The history of an idea,

the idea of a history

The history of an idea...

 

An idea... this is really the right term, sometimes ideas run in our minds as do desires and..why not .. dreams!

Often thoughts are confusing, they buzz and buzz and stay in the mind. They are desires, dreams of which we know they will never come true. Anyway, the fact of having them in mind is something we like, they make us live. They pursue us, we wonder how they could be realized. We carry our ideas with us for many years. We were born and raised in the countryside in a family which have been farmers for many generations.

In the past, being children of people whose principal work was working the soil, was reason to feel somehow inferior, sort of discriminated and even shame. In all honesty, we were always proud of it, we were never ashamed to say that Dad was a farmer or that we, since we were small kids, went to help out on the fields in our free time.

We have always told ourselves: “if someone doesn't understand the beauty of the land, the mystery which lies in the simplicity of sowing a seed of wheat and, in the following months, see the development of life, then this isn't our problem, it's definitely their problem.”

There's life in the soil, life comes from the soil, we all come from there.

In times of modern technology, internet, computers, last generation phones, satellites and many other things we all know more or less, the soil is always there, it doesn't care about our modern way of living, our presumed “superiority”.

The soil continues to live e produce life in its simplicity, sometimes it rebels but like a Mum it continues to give us its crop, it gives us unique flavors.

 

The idea of a history

 

Our idea: try to pass on those values. Simple values of farming civilization. There comes the idea of a history... thirty, fifty or a hundred years ago, almost all bakers had habitual clients who bought their bread once or twice a week. People bought their bread always at the same bakery and it always was the same kind of bread. They stopped for a chat with the baker who, maybe, told them about the quick fermentation or how difficult the actual flour was to work.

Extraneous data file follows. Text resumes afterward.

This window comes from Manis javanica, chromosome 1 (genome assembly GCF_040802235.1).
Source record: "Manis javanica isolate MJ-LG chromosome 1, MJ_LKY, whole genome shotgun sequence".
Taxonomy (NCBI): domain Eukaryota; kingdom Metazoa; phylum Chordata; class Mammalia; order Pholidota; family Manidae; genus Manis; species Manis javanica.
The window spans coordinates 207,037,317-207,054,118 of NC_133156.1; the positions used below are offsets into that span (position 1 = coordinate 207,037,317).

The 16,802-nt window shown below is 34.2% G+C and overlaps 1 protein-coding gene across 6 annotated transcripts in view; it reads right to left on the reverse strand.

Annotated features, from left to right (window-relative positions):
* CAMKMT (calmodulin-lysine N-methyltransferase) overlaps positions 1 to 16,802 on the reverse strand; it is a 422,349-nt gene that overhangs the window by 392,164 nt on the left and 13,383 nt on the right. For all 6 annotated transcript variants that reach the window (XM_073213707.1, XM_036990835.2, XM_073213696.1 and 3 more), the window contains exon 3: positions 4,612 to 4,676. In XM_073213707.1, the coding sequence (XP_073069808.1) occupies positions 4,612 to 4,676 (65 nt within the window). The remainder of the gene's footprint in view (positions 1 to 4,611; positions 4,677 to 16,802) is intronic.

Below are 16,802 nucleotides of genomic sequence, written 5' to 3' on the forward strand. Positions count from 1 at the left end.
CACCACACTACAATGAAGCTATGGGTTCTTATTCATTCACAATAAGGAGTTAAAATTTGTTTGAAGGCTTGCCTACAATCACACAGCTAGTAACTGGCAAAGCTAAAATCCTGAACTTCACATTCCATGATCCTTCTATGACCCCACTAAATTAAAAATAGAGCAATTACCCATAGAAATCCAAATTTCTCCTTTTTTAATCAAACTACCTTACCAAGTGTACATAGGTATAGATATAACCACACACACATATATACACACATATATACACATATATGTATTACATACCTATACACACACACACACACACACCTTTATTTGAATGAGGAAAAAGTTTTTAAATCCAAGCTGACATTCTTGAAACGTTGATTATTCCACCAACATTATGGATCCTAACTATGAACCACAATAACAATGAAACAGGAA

Fifty, a hundred years ago, almost all bakers knew the millers who ground the flours personally, they were made according to the taste and the requirements of the baker. Grinding was a crucial process in bread making. The baker explained the miller how he wanted his flour ground giving precise instructions on quantity of bran and wheat germs it had to contain as well as on the times of flour storage.

A hundred years ago, almost all millers knew the farmers personally, the ones who produced their wheat and spelt they were then bound to mill. From the farmers they learned all there was to know about the quality of the grains of wheat, rye, spelt, corn, all they were about to reduce in flour. The millers knew that if during the year the crop had been damaged, if during growth the plants had suffered too much cold or heat, they also knew which relationship there was between quantities produced in that year and the one of previous years. Thirty, fifty or a hundred years ago, this chain of personal relationships connected the consumer who went to buy his bread and stopped to chitchat, to the baker, the miller and even the farmer.

This is history. Recent if we want, but it seems we all have forgotten. If we try to ask our children where the bread comes from and how it's made, guess how many will answer?

Our idea is to assemble all phases of the production of a loaf of bread in a unique and visible process made by a farming company. From the seed of grain, from storage to harvest, from milling with old methods like natural millstones to bread making with yeast and oven baking.

That's when an idea starts to move from the brain to paper, with a simple plan where all work phases are fixed.

Optimizing collocation and space at the maximum has taken a long time, often straying in the dark because nobody had ever done a thing like this before. Space, measures, machinery collocation, the search for the machines by now abandoned and many other issues too long to list here.

That's when we proposed our idea to the local administration because we needed to build a new farm annex where we could develop our idea: the farmer who produces his flour with his wheat, bakes it and sells it to the final customer.

The working process becomes so much shorter when one puts the consumer with the land, yes with the land, that was the idea which made us start. Together with the enthusiasm to make ancient tradition revive  and transfer their fascination. This is why a short work process gives the farmer economic opportunity.

Our local administration welcomed our idea and understood it was good not only for our farm but for the fact that this would be the first municipality in Umbria to develop a project of this kind.

Bureaucratic itinerary starts like the technical project of a rural development plan. Our intention was to hurry through the process, avoiding encountered obstacles, long time of record elaboration which were simple and elementary but, like people say, they are part of the game. Once everything approved, on January 11th, 2011, we started building the farm annex.

The fascination and enthusiasm we had being the first ones in our territory is a reason of pride for us which keeps us going every day, facing problems over problems. But it adds a note of adventure to our project, an ambitious adventure, hard to reach.

The creation of the didactic farm is intended for trying to communicate  our origin, the flavors of gone times, often forgotten, and simplicity which long time farmers like us have in our minds to kids as well as adults.

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